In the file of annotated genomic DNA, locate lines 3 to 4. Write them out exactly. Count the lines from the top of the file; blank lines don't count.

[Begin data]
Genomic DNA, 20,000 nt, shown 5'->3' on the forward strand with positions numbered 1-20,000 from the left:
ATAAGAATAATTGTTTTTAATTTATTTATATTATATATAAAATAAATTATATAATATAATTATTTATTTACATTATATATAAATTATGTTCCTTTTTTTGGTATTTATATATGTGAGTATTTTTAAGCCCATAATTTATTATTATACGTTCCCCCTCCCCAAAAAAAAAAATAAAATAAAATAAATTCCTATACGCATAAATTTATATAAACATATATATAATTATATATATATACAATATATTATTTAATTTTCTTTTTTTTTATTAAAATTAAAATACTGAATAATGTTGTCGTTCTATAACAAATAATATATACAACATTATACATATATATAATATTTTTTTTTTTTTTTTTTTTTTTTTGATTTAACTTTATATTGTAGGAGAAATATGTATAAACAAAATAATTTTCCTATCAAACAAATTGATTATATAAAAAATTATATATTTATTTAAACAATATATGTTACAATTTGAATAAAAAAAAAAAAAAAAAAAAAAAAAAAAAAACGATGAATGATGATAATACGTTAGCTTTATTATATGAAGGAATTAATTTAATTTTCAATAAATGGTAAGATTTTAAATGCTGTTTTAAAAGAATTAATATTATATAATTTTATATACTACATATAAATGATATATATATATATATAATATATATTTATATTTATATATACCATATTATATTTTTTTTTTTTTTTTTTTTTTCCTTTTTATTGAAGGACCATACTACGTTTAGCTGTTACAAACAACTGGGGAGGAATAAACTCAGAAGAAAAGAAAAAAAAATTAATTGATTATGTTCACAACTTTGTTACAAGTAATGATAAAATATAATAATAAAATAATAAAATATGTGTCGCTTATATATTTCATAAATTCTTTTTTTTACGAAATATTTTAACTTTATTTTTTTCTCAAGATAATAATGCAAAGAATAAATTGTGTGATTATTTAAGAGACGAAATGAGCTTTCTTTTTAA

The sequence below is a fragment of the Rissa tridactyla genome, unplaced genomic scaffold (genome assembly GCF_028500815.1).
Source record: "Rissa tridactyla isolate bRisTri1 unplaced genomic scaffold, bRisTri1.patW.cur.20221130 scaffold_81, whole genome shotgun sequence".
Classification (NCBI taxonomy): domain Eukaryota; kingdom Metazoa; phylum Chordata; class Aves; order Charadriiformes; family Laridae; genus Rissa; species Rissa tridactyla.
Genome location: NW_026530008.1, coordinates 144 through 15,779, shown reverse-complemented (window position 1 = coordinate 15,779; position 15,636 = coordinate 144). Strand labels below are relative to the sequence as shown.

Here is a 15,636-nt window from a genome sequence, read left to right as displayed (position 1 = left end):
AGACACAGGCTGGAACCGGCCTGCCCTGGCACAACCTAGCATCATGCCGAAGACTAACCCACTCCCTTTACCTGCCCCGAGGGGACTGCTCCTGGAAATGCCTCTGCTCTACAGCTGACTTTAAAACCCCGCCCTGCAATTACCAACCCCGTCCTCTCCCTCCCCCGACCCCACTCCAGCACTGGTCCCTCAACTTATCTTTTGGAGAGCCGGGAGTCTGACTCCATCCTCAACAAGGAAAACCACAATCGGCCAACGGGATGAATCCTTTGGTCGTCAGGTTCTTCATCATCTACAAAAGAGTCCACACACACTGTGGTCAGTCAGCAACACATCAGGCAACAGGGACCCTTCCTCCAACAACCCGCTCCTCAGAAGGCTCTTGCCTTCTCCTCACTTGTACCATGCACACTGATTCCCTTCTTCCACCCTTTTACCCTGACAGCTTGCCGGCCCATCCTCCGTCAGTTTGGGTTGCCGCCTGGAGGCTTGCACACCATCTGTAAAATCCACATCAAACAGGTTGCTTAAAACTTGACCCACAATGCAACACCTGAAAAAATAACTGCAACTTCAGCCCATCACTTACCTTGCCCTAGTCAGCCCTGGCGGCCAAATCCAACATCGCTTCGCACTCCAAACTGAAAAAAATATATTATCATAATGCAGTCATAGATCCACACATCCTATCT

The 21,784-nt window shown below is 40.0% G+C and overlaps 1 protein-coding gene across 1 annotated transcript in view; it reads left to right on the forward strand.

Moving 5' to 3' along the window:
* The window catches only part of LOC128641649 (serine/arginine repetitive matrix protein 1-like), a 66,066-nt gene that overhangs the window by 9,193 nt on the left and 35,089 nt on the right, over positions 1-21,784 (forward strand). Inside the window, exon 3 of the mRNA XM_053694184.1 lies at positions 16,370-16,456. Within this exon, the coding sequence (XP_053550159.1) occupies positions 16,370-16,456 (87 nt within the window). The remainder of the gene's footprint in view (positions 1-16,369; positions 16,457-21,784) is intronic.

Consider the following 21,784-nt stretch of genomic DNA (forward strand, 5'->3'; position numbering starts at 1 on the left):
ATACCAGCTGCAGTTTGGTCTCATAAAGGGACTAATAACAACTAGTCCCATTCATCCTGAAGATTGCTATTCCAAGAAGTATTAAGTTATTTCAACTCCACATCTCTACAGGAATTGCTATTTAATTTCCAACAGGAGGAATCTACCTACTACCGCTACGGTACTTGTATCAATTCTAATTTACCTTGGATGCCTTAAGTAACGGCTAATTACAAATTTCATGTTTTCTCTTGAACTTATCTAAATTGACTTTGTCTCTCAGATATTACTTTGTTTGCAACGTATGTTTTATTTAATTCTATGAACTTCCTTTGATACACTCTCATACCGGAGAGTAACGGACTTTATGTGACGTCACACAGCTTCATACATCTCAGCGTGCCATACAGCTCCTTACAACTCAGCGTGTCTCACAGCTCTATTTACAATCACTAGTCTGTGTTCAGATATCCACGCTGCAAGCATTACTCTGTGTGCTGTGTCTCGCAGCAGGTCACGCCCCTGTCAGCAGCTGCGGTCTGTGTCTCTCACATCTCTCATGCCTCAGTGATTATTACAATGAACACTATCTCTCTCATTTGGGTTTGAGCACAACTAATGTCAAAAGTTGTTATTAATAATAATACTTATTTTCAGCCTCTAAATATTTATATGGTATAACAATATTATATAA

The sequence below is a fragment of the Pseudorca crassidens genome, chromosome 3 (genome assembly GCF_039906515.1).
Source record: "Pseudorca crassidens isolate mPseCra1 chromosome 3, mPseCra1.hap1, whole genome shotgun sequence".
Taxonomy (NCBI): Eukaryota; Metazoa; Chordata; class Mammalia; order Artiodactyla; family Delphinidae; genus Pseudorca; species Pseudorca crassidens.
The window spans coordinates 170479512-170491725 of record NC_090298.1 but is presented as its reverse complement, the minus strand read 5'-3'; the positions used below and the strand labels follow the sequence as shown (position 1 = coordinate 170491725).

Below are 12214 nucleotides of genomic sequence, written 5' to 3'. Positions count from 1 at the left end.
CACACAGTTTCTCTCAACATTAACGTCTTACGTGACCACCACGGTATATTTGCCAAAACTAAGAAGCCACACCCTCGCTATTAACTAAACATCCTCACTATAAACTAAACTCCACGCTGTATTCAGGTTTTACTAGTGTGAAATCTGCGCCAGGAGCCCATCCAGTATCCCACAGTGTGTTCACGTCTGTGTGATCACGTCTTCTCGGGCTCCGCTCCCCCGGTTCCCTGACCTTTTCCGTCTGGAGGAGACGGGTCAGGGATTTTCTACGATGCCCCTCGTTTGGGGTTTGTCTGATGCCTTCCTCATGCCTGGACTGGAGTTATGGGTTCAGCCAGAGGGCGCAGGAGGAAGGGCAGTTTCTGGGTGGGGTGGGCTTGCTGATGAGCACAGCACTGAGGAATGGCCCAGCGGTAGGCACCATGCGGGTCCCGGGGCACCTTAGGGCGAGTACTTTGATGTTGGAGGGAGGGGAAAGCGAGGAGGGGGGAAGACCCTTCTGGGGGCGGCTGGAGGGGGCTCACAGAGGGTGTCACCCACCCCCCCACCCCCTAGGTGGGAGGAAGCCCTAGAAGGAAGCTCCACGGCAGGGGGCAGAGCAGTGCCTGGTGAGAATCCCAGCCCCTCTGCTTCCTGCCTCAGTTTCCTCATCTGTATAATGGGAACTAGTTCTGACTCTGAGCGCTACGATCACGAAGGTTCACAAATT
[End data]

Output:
The sequence below is a fragment of the Rissa tridactyla genome, unplaced genomic scaffold (genome assembly GCF_028500815.1).
Source record: "Rissa tridactyla isolate bRisTri1 unplaced genomic scaffold, bRisTri1.patW.cur.20221130 scaffold_81, whole genome shotgun sequence".